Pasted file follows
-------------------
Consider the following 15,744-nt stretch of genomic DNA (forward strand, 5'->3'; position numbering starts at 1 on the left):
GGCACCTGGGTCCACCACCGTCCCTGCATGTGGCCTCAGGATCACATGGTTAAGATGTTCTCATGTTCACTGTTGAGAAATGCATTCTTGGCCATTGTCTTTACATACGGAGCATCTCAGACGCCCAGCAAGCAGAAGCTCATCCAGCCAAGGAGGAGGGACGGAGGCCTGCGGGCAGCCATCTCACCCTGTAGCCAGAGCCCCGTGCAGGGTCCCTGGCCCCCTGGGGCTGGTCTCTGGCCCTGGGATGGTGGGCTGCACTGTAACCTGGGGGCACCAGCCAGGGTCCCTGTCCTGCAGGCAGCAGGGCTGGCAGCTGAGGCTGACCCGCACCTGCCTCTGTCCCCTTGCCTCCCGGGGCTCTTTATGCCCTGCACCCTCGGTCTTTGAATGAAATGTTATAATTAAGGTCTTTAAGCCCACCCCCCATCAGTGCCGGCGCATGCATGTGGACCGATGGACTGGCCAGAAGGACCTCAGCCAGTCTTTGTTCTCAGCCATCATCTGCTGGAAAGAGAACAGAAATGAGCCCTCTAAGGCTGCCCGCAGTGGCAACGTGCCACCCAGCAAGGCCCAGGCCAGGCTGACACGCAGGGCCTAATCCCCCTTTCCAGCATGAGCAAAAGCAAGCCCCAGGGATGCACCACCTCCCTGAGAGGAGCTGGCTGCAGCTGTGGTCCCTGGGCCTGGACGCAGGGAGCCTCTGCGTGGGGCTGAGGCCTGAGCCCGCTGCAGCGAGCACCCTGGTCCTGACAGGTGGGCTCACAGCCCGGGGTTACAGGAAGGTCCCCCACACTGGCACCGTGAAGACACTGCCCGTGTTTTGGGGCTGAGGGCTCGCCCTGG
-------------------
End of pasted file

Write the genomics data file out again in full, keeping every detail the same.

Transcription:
Consider the following 15,744-nt stretch of genomic DNA (forward strand, 5'->3'; position numbering starts at 1 on the left):
GGCACCTGGGTCCACCACCGTCCCTGCATGTGGCCTCAGGATCACATGGTTAAGATGTTCTCATGTTCACTGTTGAGAAATGCATTCTTGGCCATTGTCTTTACATACGGAGCATCTCAGACGCCCAGCAAGCAGAAGCTCATCCAGCCAAGGAGGAGGGACGGAGGCCTGCGGGCAGCCATCTCACCCTGTAGCCAGAGCCCCGTGCAGGGTCCCTGGCCCCCTGGGGCTGGTCTCTGGCCCTGGGATGGTGGGCTGCACTGTAACCTGGGGGCACCAGCCAGGGTCCCTGTCCTGCAGGCAGCAGGGCTGGCAGCTGAGGCTGACCCGCACCTGCCTCTGTCCCCTTGCCTCCCGGGGCTCTTTATGCCCTGCACCCTCGGTCTTTGAATGAAATGTTATAATTAAGGTCTTTAAGCCCACCCCCCATCAGTGCCGGCGCATGCATGTGGACCGATGGACTGGCCAGAAGGACCTCAGCCAGTCTTTGTTCTCAGCCATCATCTGCTGGAAAGAGAACAGAAATGAGCCCTCTAAGGCTGCCCGCAGTGGCAACGTGCCACCCAGCAAGGCCCAGGCCAGGCTGACACGCAGGGCCTAATCCCCCTTTCCAGCATGAGCAAAAGCAAGCCCCAGGGATGCACCACCTCCCTGAGAGGAGCTGGCTGCAGCTGTGGTCCCTGGGCCTGGACGCAGGGAGCCTCTGCGTGGGGCTGAGGCCTGAGCCCGCTGCAGCGAGCACCCTGGTCCTGACAGGTGGGCTCACAGCCCGGGGTTACAGGAAGGTCCCCCACACTGGCACCGTGAAGACACTGCCCGTGTTTTGGGGCTGAGGGCTCGCCCTGG